Through A Looking Glass Of Black Americana: The Long, Strange Journey Of Oran Z

For decades, Oran Z collected everything he could about black America, from racist tchotchkes to wax figures of Malcolm X, displaying for a time in his own museum. Now, his life's work is in jeopardy.
Oran Z. Belgrave, founder of the now defunct Oran Z's Black Facts & Wax Museum in Los Angeles, stands in front of the shipping containers that have held most of the contents of his independent African-American history museum since it closed in 2011. Source: Samir S. Patel

Summertime is for road trips. Atlas Obscura teamed up with All Things Considered to travel up the West Coast, from California to Washington, in search of "hidden wonders" — unique but overlooked people and places.

In the western tip of the Mojave Desert, a couple of hours north of Los Angeles, a lone McMansion-style villa sits on 10 acres surrounded by a fence. There's little but dust, solar farms and transmission towers for miles around.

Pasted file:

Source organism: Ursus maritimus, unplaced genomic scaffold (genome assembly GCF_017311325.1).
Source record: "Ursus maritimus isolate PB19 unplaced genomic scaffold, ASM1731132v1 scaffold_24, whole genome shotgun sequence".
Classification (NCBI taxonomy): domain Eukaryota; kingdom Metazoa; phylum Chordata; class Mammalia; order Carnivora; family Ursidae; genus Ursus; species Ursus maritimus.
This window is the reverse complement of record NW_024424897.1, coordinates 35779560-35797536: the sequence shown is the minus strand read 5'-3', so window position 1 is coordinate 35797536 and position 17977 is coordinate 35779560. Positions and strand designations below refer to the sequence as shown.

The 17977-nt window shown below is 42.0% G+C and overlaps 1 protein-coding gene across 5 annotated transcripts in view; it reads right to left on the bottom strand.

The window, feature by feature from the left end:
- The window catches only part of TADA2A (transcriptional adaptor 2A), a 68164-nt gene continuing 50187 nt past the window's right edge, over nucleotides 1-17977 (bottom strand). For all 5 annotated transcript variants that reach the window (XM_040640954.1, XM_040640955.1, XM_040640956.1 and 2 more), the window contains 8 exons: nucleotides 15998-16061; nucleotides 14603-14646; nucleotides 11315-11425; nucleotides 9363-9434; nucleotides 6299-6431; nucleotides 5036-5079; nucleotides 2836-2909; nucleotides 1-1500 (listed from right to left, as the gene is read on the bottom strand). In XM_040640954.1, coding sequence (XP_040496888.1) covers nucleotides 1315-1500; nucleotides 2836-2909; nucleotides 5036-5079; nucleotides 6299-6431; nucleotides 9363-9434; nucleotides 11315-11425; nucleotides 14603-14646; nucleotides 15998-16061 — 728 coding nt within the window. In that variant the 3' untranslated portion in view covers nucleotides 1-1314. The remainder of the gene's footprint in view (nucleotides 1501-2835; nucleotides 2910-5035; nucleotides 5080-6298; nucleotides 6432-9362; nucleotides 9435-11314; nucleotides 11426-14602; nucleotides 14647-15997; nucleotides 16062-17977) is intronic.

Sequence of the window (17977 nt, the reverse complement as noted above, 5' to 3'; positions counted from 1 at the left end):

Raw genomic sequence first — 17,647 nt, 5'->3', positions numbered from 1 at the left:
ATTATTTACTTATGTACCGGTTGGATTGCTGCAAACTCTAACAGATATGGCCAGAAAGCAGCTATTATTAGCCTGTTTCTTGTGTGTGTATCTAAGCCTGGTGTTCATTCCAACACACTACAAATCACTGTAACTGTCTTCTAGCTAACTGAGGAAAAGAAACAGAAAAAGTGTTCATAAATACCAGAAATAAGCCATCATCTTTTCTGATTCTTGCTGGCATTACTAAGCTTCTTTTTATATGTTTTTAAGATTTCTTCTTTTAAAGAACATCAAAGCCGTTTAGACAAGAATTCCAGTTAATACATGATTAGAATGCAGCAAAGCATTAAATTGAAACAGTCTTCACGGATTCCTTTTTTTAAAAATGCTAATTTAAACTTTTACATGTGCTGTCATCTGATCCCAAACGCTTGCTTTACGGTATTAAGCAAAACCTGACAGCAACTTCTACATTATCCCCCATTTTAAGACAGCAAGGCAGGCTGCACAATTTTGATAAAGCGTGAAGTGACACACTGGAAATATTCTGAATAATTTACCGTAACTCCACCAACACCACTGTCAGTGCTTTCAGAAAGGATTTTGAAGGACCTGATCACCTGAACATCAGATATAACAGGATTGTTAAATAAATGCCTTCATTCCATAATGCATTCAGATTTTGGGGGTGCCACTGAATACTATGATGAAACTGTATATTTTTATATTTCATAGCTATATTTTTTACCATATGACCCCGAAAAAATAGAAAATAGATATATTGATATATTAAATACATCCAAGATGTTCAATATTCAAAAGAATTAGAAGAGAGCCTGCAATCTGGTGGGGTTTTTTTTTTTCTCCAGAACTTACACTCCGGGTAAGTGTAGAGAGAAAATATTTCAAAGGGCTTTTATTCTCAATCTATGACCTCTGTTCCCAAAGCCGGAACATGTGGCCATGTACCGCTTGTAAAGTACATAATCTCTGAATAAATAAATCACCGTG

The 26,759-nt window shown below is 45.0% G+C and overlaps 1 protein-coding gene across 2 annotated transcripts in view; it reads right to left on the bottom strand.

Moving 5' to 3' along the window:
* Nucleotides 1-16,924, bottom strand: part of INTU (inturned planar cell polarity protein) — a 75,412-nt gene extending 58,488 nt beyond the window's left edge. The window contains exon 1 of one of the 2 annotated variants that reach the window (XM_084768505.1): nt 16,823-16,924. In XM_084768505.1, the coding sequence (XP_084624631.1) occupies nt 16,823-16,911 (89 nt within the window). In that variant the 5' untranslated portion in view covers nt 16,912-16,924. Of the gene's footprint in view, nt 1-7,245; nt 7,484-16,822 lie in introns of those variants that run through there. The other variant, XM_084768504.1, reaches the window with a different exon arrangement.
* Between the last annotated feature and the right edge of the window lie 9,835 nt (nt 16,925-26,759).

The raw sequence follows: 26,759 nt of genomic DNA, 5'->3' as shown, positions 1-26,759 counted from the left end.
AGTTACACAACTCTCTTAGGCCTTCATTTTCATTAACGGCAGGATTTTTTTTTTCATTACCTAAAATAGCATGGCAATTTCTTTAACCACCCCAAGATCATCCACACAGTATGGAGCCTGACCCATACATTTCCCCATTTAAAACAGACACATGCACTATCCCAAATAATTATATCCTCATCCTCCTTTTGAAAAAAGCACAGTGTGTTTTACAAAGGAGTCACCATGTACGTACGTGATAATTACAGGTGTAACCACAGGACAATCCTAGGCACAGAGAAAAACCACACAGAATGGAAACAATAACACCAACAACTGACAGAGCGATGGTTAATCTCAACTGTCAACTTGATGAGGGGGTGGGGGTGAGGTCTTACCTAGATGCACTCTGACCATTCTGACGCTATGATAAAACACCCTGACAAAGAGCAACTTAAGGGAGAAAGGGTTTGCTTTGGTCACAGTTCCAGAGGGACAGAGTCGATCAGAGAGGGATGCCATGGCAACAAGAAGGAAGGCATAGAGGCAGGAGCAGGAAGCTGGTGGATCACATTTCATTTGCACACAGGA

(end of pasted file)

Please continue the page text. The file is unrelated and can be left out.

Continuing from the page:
On a recent afternoon, from the villa's oversize front door emerges a short, heavyset black man wearing an elaborate black-and-gold agbada, a sleeved robe from West Africa. His name is Oran Z.

Before he moved to this isolated spot in 2012, he presided over an independent museum of his own making, Oran Z's Pan-African Black Facts & Wax Museum in Los Angeles. It offered a dizzying kaleidoscope of black Americana, from wax figures to historical artifacts to racist, Jim Crow-era memorabilia.

"We got to preserve the whole story," he says. "You've got to deal with it and if you can't see it, it don't exist."

From 1999

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